I scoured the stream looking for the tiniest margin of clearer water. About three-quarters of the way to my curvy, spring fed target, I practically stepped on a quality Brookie in skinny water. This served to bolster my morale and convince me that what I was doing wasn’t complete madness, or was it? To be honest with you this was largely a fact finding mission. This journey served to confirm two things in my mind. Shit Creek held quality Brook Trout and a healthy roster of deeper, yet challenging holding lies. At one point I slipped a Shirley Temple into a laydown and was met with a solid take. I set the hook almost in disbelief. A stout Brook trout that I estimate to be in the fourteen inch category porpoised to the surface. The gorgeous coloration of the fish pierced the shitty mess that surrounded him. As I attempted to work the fish out of it’s evil abode it gave me a few headshakes and plunged back into the depths. A fitting conclusion. I continued upstream, but couldn’t manage any more participants. Eventually I decided to retreat in defeat and turn back towards the truck. As I trudged back down I must admit that an eagerness to take this place at face value and fish it under normal conditions grew from within. There are no immediate plans for a rematch, but never say never.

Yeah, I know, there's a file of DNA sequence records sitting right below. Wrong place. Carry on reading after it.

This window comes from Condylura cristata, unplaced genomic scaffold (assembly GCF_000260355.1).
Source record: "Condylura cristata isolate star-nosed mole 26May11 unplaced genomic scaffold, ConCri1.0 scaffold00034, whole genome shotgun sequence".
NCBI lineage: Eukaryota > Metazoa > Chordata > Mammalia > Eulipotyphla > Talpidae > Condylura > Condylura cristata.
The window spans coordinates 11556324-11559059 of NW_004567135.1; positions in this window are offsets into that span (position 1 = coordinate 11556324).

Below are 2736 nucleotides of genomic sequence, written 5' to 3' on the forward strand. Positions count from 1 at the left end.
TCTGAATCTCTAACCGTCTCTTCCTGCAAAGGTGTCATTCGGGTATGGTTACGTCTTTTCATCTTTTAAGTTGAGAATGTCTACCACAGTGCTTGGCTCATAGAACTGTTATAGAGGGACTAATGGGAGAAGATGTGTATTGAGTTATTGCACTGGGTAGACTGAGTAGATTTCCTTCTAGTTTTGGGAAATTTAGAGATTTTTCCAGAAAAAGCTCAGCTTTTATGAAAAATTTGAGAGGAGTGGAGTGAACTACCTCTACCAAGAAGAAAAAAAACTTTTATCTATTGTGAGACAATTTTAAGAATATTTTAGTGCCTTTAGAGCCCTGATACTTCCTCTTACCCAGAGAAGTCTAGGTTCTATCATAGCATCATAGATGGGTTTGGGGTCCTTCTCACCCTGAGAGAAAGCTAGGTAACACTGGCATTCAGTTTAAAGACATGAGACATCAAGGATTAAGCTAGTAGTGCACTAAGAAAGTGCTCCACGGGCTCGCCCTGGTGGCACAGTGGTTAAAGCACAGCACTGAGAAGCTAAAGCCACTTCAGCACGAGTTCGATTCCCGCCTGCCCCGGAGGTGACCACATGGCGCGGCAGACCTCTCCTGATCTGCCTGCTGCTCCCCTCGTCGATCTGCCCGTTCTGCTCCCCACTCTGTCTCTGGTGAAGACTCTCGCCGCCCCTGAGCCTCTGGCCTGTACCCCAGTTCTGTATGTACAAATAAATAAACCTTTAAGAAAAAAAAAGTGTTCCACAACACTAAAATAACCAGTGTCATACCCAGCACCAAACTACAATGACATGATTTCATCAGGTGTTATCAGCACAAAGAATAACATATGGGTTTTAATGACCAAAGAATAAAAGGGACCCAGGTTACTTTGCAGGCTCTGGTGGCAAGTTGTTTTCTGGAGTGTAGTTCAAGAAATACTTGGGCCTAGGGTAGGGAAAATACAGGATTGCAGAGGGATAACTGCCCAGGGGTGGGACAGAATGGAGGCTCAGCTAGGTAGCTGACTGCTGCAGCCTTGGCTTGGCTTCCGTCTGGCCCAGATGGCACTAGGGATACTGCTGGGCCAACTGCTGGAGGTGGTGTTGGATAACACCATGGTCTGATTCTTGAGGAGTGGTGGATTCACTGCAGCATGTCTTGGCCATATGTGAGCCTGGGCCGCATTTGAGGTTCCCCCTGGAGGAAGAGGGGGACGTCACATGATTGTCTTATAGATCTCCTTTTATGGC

As I’ve mentioned previously, I never go fishing without a Plan B, and usually it goes much deeper than that. I earmarked the lower section of a stream that was a half hour drive from Shit Creek for second fiddle Brook Trout duties. I hopped in the car and ingested my makeshift dinner with hopes of better things ahead. It wasn’t realistic to think that this watershed was free and clear of runoff issues, but I’d hoped that the clarity would be marginally improved, and it was. I was renewed with the possibilities that clearer water presented and proceeded to work it like a part-time job. For the second time this week I was fishing one of the most promising spots of the early season. I probed and prodded every nook and cranny, and in a cruel twist of fate it seemed devoid of life. To add insult to injury the creek had muddied as I fished into dusk. At this point it was an exercise in futility. I put on a meaty streamer and began to blanket the area, but really I was just enjoying the surroundings. Every once in awhile I can mentally detach myself from the cruise control of everyday fishing. I had the luxury of reflecting on the day’s events, and by almost any measurable standard getting skunked is something to bemoan. But for me it only serves to fan the flames.  If I was to do it all over again I wouldn’t change a thing. Sometimes you have to get back to the basics. I often quote my kids elementary school principal in these instances, “if it isn’t hard, you’re not learning.”  The reality is that my mission is complete, and I know what’s up Shit Creek.